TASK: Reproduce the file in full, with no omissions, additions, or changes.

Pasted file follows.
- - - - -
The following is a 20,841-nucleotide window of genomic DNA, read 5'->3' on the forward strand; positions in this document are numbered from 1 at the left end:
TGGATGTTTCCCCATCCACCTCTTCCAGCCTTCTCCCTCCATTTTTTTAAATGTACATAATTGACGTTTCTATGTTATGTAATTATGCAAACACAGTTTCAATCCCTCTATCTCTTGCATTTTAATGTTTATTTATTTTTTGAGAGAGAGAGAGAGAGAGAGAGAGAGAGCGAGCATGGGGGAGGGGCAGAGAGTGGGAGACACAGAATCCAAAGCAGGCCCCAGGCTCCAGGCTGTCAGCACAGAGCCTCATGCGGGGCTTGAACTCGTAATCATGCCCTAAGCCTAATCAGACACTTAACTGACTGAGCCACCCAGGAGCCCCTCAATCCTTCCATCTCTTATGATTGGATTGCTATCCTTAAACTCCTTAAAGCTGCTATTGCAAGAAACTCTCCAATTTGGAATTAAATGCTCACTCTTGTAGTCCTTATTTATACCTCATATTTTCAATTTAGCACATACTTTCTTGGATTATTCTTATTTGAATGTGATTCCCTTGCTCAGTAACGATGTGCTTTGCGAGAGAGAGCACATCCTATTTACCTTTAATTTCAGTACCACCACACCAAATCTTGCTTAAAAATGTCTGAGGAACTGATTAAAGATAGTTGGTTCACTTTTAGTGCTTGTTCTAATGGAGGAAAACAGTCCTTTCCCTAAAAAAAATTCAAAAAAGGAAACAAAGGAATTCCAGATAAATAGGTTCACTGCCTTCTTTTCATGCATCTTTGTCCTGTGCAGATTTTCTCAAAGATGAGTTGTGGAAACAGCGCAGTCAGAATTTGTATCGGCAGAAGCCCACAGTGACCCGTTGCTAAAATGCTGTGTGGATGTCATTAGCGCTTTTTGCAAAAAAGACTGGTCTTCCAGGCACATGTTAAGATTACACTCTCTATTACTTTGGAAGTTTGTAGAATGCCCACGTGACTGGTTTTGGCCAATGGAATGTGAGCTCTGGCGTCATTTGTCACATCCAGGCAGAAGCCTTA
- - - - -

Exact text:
The following is a 20,841-nucleotide window of genomic DNA, read 5'->3' on the forward strand; positions in this document are numbered from 1 at the left end:
TGGATGTTTCCCCATCCACCTCTTCCAGCCTTCTCCCTCCATTTTTTTAAATGTACATAATTGACGTTTCTATGTTATGTAATTATGCAAACACAGTTTCAATCCCTCTATCTCTTGCATTTTAATGTTTATTTATTTTTTGAGAGAGAGAGAGAGAGAGAGAGAGAGAGCGAGCATGGGGGAGGGGCAGAGAGTGGGAGACACAGAATCCAAAGCAGGCCCCAGGCTCCAGGCTGTCAGCACAGAGCCTCATGCGGGGCTTGAACTCGTAATCATGCCCTAAGCCTAATCAGACACTTAACTGACTGAGCCACCCAGGAGCCCCTCAATCCTTCCATCTCTTATGATTGGATTGCTATCCTTAAACTCCTTAAAGCTGCTATTGCAAGAAACTCTCCAATTTGGAATTAAATGCTCACTCTTGTAGTCCTTATTTATACCTCATATTTTCAATTTAGCACATACTTTCTTGGATTATTCTTATTTGAATGTGATTCCCTTGCTCAGTAACGATGTGCTTTGCGAGAGAGAGCACATCCTATTTACCTTTAATTTCAGTACCACCACACCAAATCTTGCTTAAAAATGTCTGAGGAACTGATTAAAGATAGTTGGTTCACTTTTAGTGCTTGTTCTAATGGAGGAAAACAGTCCTTTCCCTAAAAAAAATTCAAAAAAGGAAACAAAGGAATTCCAGATAAATAGGTTCACTGCCTTCTTTTCATGCATCTTTGTCCTGTGCAGATTTTCTCAAAGATGAGTTGTGGAAACAGCGCAGTCAGAATTTGTATCGGCAGAAGCCCACAGTGACCCGTTGCTAAAATGCTGTGTGGATGTCATTAGCGCTTTTTGCAAAAAAGACTGGTCTTCCAGGCACATGTTAAGATTACACTCTCTATTACTTTGGAAGTTTGTAGAATGCCCACGTGACTGGTTTTGGCCAATGGAATGTGAGCTCTGGCGTCATTTGTCACATCCAGGCAGAAGCCTTA